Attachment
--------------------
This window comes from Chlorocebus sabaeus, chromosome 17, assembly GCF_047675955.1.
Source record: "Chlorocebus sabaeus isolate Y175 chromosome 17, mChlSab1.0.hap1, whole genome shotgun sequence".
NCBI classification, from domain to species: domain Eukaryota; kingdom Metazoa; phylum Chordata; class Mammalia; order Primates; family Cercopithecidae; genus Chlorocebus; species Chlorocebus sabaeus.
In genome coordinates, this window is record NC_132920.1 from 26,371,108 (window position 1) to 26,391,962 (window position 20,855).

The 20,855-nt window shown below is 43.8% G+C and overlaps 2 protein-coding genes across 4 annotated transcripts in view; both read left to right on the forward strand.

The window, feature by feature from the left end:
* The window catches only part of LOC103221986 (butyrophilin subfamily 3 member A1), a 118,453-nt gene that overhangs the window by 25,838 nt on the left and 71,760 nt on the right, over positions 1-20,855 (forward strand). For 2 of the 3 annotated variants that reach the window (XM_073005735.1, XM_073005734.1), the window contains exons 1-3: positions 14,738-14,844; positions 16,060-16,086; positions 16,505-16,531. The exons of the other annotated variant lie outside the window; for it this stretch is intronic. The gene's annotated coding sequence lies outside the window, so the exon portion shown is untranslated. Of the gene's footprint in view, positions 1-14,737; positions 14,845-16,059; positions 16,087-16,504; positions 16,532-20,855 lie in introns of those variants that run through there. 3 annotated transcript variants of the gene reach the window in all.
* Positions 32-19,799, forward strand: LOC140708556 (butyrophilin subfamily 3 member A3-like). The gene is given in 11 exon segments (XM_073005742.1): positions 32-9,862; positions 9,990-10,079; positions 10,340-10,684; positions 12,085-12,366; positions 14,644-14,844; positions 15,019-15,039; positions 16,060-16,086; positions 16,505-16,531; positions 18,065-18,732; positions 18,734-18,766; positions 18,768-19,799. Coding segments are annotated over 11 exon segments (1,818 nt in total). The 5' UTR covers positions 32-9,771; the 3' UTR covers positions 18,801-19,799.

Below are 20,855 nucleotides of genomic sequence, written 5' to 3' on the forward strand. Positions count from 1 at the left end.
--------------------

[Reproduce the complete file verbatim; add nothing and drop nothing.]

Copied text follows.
This window comes from Chlorocebus sabaeus, chromosome 17, assembly GCF_047675955.1.
Source record: "Chlorocebus sabaeus isolate Y175 chromosome 17, mChlSab1.0.hap1, whole genome shotgun sequence".
NCBI classification, from domain to species: domain Eukaryota; kingdom Metazoa; phylum Chordata; class Mammalia; order Primates; family Cercopithecidae; genus Chlorocebus; species Chlorocebus sabaeus.
In genome coordinates, this window is record NC_132920.1 from 26,371,108 (window position 1) to 26,391,962 (window position 20,855).

The 20,855-nt window shown below is 43.8% G+C and overlaps 2 protein-coding genes across 4 annotated transcripts in view; both read left to right on the forward strand.

The window, feature by feature from the left end:
* The window catches only part of LOC103221986 (butyrophilin subfamily 3 member A1), a 118,453-nt gene that overhangs the window by 25,838 nt on the left and 71,760 nt on the right, over positions 1-20,855 (forward strand). For 2 of the 3 annotated variants that reach the window (XM_073005735.1, XM_073005734.1), the window contains exons 1-3: positions 14,738-14,844; positions 16,060-16,086; positions 16,505-16,531. The exons of the other annotated variant lie outside the window; for it this stretch is intronic. The gene's annotated coding sequence lies outside the window, so the exon portion shown is untranslated. Of the gene's footprint in view, positions 1-14,737; positions 14,845-16,059; positions 16,087-16,504; positions 16,532-20,855 lie in introns of those variants that run through there. 3 annotated transcript variants of the gene reach the window in all.
* Positions 32-19,799, forward strand: LOC140708556 (butyrophilin subfamily 3 member A3-like). The gene is given in 11 exon segments (XM_073005742.1): positions 32-9,862; positions 9,990-10,079; positions 10,340-10,684; positions 12,085-12,366; positions 14,644-14,844; positions 15,019-15,039; positions 16,060-16,086; positions 16,505-16,531; positions 18,065-18,732; positions 18,734-18,766; positions 18,768-19,799. Coding segments are annotated over 11 exon segments (1,818 nt in total). The 5' UTR covers positions 32-9,771; the 3' UTR covers positions 18,801-19,799.

Below are 20,855 nucleotides of genomic sequence, written 5' to 3' on the forward strand. Positions count from 1 at the left end.